Apps are the buzz and have been for the last couple of years. Everyone is saying, “I want a mobile app!” There’s a big problem with that though and it’s the same issue that people had when the web started to really become ubiquitous. Everyone said, “I need a website” which at the time just really wasn’t true (and at times still isn’t). What you need to do is define is what your goals are. Clearly defined goals will help you decide what will help you reach those goals. If your goal is to sell tickets to your next event, how’s a mobile app going to do that and could it be done faster and more cost effectively with a mobile web solution? If your app is only going to be informational then the answer is simply that you should let a website provide that information for you. There’s no point in getting someone to download an application that’s just going to provide them with the same information that they can get on a website through their mobile browser.
Traction? You’re not going to get more traction just by having an application on someone’s phone. Spend the time marketing and building a buzz about your event or your new product release with other avenues that will help with name recognition. Now, if the application is going to be interactive and have a meaningful way of generating buzz then I say go for it. For instance, we recently built an Android app for Lehigh Valley Health Network that allows people to put an auto responder on their phone for when they’re driving. So if you’re driving, your phone can auto-text a response that says, “Hey, I’m drivin’ here” or whatever you’d like it to say. This is an app that works because it’s a useful tool that is specific to the platform that it’s on. If you could do the same thing with a mobile web page, then there’s really no point in forcing the user to: a. download an app and then b. remember where it is on the cluttered desktop of their phone and then remember to use it.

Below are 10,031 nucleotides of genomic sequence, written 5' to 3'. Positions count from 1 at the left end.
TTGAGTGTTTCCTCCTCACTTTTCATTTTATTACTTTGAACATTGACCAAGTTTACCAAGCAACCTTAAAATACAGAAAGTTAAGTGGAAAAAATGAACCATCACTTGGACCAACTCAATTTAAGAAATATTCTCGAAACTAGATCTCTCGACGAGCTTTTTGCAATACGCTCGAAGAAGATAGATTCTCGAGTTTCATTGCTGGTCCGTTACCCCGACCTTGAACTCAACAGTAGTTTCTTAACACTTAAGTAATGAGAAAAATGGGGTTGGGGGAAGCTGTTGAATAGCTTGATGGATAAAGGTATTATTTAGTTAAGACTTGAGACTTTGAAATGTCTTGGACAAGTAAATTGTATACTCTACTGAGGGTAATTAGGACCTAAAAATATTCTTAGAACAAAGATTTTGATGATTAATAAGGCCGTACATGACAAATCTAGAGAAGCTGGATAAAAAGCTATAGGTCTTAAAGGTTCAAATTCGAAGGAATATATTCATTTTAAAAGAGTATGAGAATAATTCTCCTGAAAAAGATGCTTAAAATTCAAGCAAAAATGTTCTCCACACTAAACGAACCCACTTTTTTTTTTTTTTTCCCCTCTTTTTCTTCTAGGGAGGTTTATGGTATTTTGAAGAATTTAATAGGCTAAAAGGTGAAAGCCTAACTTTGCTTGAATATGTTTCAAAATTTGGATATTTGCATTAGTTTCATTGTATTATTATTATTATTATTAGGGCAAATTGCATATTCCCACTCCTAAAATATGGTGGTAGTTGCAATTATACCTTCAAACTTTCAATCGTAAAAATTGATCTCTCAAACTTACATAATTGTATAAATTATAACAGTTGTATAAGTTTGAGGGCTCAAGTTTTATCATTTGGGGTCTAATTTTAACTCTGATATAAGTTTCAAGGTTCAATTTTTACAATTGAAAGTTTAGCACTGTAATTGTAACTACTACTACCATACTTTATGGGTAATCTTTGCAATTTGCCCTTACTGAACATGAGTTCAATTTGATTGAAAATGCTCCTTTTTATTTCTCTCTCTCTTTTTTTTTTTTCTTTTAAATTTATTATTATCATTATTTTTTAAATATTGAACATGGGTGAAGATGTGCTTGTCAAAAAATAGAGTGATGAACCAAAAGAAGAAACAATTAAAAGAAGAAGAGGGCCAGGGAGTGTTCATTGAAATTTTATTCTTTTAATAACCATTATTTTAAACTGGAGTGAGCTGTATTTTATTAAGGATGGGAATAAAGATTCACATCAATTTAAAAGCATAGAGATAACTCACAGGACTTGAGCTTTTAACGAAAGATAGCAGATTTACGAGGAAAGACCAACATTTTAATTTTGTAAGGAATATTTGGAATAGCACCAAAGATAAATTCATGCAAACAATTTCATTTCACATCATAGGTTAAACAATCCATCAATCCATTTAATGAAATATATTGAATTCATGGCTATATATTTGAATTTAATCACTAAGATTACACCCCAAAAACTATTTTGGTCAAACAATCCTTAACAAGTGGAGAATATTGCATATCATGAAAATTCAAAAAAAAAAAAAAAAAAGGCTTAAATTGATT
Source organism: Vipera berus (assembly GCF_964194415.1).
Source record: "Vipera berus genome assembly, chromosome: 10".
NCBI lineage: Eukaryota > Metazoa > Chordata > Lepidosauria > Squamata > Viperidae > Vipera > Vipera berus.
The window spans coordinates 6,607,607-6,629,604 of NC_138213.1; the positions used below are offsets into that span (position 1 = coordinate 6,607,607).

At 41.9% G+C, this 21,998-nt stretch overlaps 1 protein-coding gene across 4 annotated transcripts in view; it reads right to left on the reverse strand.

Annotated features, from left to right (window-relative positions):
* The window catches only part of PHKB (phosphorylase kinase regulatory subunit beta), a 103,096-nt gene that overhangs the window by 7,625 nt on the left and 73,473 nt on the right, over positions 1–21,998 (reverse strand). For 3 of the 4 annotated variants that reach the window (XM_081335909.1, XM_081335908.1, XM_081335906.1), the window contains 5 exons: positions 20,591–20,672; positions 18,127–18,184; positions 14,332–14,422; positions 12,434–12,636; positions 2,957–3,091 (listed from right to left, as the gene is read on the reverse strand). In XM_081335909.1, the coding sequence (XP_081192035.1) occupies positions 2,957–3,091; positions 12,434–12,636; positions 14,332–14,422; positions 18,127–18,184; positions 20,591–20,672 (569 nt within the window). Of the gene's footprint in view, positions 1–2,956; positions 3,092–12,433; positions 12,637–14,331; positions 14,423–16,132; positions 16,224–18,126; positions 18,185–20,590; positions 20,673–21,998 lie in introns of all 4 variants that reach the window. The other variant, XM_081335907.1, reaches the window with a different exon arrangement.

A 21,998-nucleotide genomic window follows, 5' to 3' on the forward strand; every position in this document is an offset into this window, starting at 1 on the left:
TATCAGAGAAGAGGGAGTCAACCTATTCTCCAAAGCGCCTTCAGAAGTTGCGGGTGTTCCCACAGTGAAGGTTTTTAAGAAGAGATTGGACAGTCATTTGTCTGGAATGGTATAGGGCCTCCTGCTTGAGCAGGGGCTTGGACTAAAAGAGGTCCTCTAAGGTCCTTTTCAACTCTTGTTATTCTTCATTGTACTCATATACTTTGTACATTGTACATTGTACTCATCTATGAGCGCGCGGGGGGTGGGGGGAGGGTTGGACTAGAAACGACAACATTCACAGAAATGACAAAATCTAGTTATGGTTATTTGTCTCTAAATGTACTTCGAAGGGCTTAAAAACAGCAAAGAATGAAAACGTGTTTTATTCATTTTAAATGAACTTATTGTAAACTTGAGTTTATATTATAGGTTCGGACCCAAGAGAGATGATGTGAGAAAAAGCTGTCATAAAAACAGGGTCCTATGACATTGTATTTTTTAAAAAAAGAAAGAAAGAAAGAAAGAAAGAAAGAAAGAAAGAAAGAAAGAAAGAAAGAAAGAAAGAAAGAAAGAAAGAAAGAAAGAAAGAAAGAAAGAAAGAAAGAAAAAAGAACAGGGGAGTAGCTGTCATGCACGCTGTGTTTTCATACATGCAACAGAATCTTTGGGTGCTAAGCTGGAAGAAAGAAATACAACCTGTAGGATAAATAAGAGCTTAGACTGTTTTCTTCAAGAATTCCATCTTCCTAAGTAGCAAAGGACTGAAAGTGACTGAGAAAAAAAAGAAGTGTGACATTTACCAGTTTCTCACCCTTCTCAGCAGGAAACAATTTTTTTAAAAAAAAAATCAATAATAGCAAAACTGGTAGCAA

So… Does it make sense to build a mobile app? Yes, if the app makes sense for mobile.
As always, think of your goals and the end user FIRST. Think of the technology second.